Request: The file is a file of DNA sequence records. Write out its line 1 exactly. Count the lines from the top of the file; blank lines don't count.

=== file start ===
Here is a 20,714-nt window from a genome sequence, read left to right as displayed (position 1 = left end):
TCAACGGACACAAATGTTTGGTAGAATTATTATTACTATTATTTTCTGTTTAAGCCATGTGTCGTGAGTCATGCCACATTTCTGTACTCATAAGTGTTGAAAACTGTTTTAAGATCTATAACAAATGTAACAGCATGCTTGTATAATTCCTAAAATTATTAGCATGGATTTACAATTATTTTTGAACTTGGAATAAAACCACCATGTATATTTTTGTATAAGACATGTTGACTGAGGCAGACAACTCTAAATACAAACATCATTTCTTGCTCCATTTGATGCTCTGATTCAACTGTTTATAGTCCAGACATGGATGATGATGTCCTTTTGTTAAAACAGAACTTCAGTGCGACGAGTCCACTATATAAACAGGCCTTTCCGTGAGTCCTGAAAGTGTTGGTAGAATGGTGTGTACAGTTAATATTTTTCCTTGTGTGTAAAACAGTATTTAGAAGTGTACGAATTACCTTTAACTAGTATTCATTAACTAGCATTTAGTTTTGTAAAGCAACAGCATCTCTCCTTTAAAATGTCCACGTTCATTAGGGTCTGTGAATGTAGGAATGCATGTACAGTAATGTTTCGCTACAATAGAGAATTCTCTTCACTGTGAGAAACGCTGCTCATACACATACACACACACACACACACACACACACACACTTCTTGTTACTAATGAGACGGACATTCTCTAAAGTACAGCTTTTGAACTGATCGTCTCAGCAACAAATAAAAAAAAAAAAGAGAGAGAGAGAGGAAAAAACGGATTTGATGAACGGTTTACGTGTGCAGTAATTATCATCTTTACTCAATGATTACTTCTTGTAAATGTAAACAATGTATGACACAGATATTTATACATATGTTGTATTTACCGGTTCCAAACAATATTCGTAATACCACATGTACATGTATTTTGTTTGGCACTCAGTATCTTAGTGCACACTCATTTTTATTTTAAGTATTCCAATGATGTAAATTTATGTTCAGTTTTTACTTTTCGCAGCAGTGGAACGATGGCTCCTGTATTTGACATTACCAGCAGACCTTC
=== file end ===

Here is a 20,714-nt window from a genome sequence, read left to right as displayed (position 1 = left end):